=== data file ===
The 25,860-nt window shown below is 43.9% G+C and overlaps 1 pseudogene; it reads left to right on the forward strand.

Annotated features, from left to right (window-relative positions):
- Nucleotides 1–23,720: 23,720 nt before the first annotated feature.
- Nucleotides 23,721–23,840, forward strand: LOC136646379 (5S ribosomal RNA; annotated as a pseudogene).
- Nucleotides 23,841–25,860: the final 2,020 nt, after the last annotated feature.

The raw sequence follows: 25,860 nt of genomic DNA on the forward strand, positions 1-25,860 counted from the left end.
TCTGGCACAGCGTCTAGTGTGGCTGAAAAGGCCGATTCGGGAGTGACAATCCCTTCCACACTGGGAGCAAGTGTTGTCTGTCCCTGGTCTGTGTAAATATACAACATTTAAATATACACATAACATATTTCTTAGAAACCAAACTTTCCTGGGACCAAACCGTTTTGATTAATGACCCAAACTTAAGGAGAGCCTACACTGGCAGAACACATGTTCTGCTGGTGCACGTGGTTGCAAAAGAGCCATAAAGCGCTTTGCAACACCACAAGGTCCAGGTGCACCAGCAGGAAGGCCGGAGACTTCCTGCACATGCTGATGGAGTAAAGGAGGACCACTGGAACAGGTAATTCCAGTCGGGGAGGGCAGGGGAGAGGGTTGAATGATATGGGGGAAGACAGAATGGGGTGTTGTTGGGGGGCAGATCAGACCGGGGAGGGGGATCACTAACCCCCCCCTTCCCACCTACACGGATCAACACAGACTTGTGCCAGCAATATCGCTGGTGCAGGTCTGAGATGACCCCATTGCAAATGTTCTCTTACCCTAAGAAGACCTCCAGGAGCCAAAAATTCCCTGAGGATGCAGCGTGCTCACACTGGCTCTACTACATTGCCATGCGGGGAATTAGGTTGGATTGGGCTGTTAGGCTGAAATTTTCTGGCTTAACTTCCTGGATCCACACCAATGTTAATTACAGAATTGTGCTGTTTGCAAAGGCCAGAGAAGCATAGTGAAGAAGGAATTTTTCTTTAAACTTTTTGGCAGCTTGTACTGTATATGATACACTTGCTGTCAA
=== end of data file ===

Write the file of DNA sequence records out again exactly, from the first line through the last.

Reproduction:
The 25,860-nt window shown below is 43.9% G+C and overlaps 1 pseudogene; it reads left to right on the forward strand.

Annotated features, from left to right (window-relative positions):
- Nucleotides 1–23,720: 23,720 nt before the first annotated feature.
- Nucleotides 23,721–23,840, forward strand: LOC136646379 (5S ribosomal RNA; annotated as a pseudogene).
- Nucleotides 23,841–25,860: the final 2,020 nt, after the last annotated feature.

The raw sequence follows: 25,860 nt of genomic DNA on the forward strand, positions 1-25,860 counted from the left end.
TCTGGCACAGCGTCTAGTGTGGCTGAAAAGGCCGATTCGGGAGTGACAATCCCTTCCACACTGGGAGCAAGTGTTGTCTGTCCCTGGTCTGTGTAAATATACAACATTTAAATATACACATAACATATTTCTTAGAAACCAAACTTTCCTGGGACCAAACCGTTTTGATTAATGACCCAAACTTAAGGAGAGCCTACACTGGCAGAACACATGTTCTGCTGGTGCACGTGGTTGCAAAAGAGCCATAAAGCGCTTTGCAACACCACAAGGTCCAGGTGCACCAGCAGGAAGGCCGGAGACTTCCTGCACATGCTGATGGAGTAAAGGAGGACCACTGGAACAGGTAATTCCAGTCGGGGAGGGCAGGGGAGAGGGTTGAATGATATGGGGGAAGACAGAATGGGGTGTTGTTGGGGGGCAGATCAGACCGGGGAGGGGGATCACTAACCCCCCCCTTCCCACCTACACGGATCAACACAGACTTGTGCCAGCAATATCGCTGGTGCAGGTCTGAGATGACCCCATTGCAAATGTTCTCTTACCCTAAGAAGACCTCCAGGAGCCAAAAATTCCCTGAGGATGCAGCGTGCTCACACTGGCTCTACTACATTGCCATGCGGGGAATTAGGTTGGATTGGGCTGTTAGGCTGAAATTTTCTGGCTTAACTTCCTGGATCCACACCAATGTTAATTACAGAATTGTGCTGTTTGCAAAGGCCAGAGAAGCATAGTGAAGAAGGAATTTTTCTTTAAACTTTTTGGCAGCTTGTACTGTATATGATACACTTGCTGTCAA